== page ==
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  • What do you think NIMBY means? The cycle/walkway is a fantastic resource away from traffic. It's certainly not unreasonable to object to changing it especially at this stage when the details of are nonexistent and benefits of this route over possible alternatives havent been presented.




  • TheChizler wrote: »
    What do you think NIMBY means? The cycle/walkway is a fantastic resource away from traffic. It's certainly not unreasonable to object to changing it especially at this stage when the details of are nonexistent and benefits of this route over possible alternatives havent been presented.

    Nothing to stop it from continuing to be a fantastic resource away from traffic. It's even an opportunity to upgrade the facility.




  • Frostybrew wrote: »
    Nothing to stop it from continuing to be a fantastic resource away from traffic. It's even an opportunity to upgrade the facility.
    We'd really have to see a set of plans before being able to comment further. If they could do it without impacting on the greenway it would be great but I don't know how you'd fit a bidirectional rail line and path without damaging its unique features. Alternatives routes may exist also and I'd be interested in seeing them also.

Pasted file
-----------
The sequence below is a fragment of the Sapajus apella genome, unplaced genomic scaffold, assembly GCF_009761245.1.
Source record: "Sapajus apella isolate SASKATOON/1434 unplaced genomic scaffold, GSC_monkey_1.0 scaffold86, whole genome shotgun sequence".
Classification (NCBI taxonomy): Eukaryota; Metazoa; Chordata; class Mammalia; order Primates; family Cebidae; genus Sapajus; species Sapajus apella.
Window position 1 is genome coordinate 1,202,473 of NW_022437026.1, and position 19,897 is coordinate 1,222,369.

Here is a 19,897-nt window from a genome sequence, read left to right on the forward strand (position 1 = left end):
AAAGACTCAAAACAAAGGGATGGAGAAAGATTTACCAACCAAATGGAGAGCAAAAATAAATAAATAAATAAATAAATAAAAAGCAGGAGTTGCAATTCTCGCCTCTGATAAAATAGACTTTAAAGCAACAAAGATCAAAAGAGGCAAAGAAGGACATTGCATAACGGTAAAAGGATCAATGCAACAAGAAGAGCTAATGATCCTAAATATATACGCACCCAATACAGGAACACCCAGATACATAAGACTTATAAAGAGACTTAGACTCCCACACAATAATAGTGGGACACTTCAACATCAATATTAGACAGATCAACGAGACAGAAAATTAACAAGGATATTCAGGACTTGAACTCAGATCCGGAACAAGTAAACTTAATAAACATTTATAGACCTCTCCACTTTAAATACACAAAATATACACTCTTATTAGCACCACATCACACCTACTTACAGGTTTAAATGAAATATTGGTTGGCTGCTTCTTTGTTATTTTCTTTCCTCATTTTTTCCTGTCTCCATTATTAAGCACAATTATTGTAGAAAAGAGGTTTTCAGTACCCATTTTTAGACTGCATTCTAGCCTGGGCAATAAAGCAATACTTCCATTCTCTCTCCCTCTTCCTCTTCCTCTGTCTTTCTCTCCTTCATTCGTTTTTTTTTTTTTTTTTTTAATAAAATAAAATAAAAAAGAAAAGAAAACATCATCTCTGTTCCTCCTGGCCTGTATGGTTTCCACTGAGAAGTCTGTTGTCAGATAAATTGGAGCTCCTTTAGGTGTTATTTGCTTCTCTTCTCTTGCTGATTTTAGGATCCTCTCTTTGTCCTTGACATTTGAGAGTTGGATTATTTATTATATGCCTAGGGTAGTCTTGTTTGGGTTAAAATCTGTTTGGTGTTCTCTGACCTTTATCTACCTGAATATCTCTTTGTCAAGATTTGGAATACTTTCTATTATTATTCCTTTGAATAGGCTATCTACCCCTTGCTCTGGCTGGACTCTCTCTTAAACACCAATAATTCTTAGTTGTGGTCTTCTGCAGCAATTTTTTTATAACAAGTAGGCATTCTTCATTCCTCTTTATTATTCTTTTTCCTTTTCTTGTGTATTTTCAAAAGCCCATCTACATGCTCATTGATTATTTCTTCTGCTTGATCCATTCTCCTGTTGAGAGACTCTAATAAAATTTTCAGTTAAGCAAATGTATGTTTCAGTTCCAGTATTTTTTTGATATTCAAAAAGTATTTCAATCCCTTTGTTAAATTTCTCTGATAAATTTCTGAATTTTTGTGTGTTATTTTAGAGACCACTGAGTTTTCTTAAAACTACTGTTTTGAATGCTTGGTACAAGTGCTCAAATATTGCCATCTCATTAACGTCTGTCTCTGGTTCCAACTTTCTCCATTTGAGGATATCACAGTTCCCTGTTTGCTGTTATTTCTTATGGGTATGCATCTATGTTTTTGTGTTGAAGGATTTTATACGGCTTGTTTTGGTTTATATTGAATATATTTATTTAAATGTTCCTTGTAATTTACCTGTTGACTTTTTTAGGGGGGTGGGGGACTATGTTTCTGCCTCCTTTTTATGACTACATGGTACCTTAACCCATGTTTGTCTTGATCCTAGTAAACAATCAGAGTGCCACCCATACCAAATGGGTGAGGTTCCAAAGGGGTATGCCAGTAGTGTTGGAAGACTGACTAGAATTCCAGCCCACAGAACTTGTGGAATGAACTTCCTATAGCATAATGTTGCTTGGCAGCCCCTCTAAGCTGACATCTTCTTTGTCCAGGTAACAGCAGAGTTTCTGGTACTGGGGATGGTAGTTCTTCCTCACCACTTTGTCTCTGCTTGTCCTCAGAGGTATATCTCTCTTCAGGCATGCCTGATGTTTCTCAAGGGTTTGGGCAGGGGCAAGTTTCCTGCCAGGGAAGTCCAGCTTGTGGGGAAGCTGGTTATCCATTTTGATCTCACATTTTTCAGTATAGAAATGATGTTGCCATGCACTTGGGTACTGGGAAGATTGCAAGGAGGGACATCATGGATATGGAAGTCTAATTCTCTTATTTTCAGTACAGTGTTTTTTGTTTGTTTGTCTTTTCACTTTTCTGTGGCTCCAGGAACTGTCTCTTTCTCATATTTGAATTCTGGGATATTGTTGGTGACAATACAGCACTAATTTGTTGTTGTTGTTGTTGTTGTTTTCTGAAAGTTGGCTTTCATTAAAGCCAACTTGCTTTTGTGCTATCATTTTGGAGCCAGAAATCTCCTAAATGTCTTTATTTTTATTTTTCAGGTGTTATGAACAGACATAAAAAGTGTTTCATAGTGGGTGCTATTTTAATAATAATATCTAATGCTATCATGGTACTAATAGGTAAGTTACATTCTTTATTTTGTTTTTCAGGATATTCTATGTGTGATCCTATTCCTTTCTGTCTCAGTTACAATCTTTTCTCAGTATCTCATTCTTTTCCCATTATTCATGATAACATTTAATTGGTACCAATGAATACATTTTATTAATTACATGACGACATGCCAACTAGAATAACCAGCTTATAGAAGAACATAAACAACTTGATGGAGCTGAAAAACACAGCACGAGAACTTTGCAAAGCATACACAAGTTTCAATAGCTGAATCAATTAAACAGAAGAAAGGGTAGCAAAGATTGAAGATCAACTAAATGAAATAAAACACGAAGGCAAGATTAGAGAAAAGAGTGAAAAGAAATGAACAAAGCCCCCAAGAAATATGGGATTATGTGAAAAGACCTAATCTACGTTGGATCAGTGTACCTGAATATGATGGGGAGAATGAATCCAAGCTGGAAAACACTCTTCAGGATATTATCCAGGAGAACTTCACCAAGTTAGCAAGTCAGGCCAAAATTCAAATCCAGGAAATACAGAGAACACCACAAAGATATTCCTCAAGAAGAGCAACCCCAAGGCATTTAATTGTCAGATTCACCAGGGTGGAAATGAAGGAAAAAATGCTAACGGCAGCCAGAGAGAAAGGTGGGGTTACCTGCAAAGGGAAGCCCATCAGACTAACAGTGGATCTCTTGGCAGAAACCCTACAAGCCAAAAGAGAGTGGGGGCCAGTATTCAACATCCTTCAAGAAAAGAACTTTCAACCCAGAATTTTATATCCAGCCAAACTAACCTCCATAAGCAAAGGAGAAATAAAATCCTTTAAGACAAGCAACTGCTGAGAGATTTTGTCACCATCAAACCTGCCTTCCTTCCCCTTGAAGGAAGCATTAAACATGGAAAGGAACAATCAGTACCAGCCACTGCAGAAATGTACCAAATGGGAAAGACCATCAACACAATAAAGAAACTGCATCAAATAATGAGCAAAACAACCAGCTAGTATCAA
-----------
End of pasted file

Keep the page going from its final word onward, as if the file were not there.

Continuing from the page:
On a different topic, are there reports out there justifying such a scheme? I'm not doubting how great a facility it would be but I'd like to know there's more to it than "wouldn't it be great if we got a Luas?". No point spending hundreds of millions if it's going to be half empty even after the new developments go in. Don't want to end up with something like the Detroit People Mover.




  • Yes there's this report form 2009, though it's a bit out of date as it relies on data from 2006 and it's going to be 2026 before anything like this is in place. Hence it's already 20 years out of date.

    http://www.corkcity.ie/services/roadstransportation/transportationdivision/corkareatransitsystemstudy/CATS%20Study%20Final%20Report%20Feb%202010_opt1.pdf